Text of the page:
SN: I think we have a good chance. On paper, we’ll be fighting for the top position with Bayern Munich. I mean no disrespect to CSKA Moscow or Viktoria Plzen, but we are one of the favorites. But then again, the last two years have shown that anything can happen so we’ll see, but I’m pretty confident that we can get through the group stage.
Life+Times: It’s also a World Cup year and you’ve recently been re-selected for the French national side. Does it feel good to be back?
SN: It feels good. I don’t know if I’m gonna be going to the World Cup, because it’s pretty soon to start talking about it, but that’s my ambition; to play in the World Cup. It’s been my dream since I was five years old to play in the World Cup and especially as it’s gonna be in Brazil – it’s gonna be something special. But yeah I’m really happy to be back in the national team. I’ve had some disagreements with some people there, but now everything is erased, it’s a new page, it’s a new chapter, so I’m looking forward to it. This is my chance to make amends. My behavior at the ‘Euro 2012 wasn’t a good example, but now I have a chance to represent for my country again.
L+T: Does the World Cup being in Brazil – the most successful footballing nation – hold any extra incentive to you?
SN: Both. It’s always special to play a World Cup in Brazil, because it’s a country that loves football, but at the same time, I don’t mind, I just wanna play a World Cup wherever it is!
L+T: How do you rate France’s chances of qualifying? They haven’t made it easy by having you in the same group as Spain.
SN: Well, I think we have a good chance. We are one point behind Spain with three games to go, so anything can happen. Even if we have to go through the play-offs. We have a really good generation. The under 20s just won the World Cup, the under 19s got to the final of the European Championship and we have a few good players, so we can do well in the World Cup.
L+T: French manager Didier Deschamps told the press that you weren’t selected for a year, because of injury and recovery. But you’ve said it was because you didn’t feel you were playing good enough. Does it feel good to have the protection of the manager like that?
SN: Yes, it’s always good to know your manager believes in you
L+T: What players do you rate as strong prospects for the future?
SN: From our national team I think Raphael Varane and Paul Pogba are the most exciting prospects.
L+T: Your girlfriend, model Anara Atanes is of Spanish and Portuguese heritage. So is there gonna be any fallouts in the Nasri household over your different allegiances during the World Cup?
SN: There’s no conflict, because hopefully I won’t be at home, I’ll be in Brazil playing for France! And obviously she will have to support me! [Laughs].
L+T: Some people say that you have a bad attitude and that you’re a bit spoiled. What do you say to that?
SN: I think that those people don’t know me. Maybe they have this image of me, but to be honest I haven’t helped them to see who I really am, because I haven’t spoken to the press for two years. The fans, they know you through the press and I don’t really talk too much. The last time I spoke to a journalist I abused him, so I can understand the way they feel about me. But if they were living with me they would not say that.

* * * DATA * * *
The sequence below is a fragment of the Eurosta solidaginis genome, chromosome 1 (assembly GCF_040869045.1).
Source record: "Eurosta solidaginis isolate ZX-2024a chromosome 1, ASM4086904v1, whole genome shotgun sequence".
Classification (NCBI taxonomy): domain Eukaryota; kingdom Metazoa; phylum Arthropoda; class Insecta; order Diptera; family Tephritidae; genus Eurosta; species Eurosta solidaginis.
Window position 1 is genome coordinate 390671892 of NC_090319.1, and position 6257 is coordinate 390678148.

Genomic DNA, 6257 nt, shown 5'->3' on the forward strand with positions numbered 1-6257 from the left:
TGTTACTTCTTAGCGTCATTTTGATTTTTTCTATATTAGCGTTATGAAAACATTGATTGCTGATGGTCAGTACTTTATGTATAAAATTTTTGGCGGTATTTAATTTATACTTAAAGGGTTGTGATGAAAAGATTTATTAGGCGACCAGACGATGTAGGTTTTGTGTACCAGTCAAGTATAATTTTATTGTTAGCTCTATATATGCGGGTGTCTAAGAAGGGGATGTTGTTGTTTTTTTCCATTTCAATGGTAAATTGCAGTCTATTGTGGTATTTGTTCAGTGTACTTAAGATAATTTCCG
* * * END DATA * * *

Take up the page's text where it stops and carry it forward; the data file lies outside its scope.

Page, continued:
L+T: So you feel you’re misunderstood by the public?
SN: I’m not going to say misunderstood, but I can understand why they think what they think about me, but that’s just not who I am.
L+T: You had a pretty bad experience when you went to see your former team Arsenal play when an Arsenal fan started abusing you in the street. How difficult is it to deal with the constant heckling you receive from the public?
SN: It isn’t hard. That was just someone trying to be intimidating by coming close and getting in my face. He knows that we’re in public in front of a lot of people, so I’m not gonna stop and say anything back, so he took the opportunity to say what he wanted to say. If I had reacted then I cannot play football, because every time we play Arsenal I receive abuse. But that’s life. For me he was just a sad person.
L+T: A lot of players have moved on from Arsenal in the past few years, but none of the other seem to receive as much vitriol as you do. Why do you think that is? Do you feel you warrant it?
SN: Because they loved me so much and they felt betrayed when I left the club but it’s life you need to move on with your choices and not to have any regrets. I respect the club for everything they gave me and I will always support them no matter what.
L+T: You’ve said on a few occasions that you don’t think that you had a good season last year. Why do you think that was?
SN: I think I had a bad season because I was a little bit traumatized by what happened in the European Championship. I didn’t open up to anyone, I didn’t talk to anyone about it; I just kept it to myself. Also I picked up an injury very early on into the season and after that I lost a bit of confidence and found it difficult to perform because of that.
L+T: For those of us who don’t know you personally, it would seem like you’re a more positive, more mature person than before. Would you agree?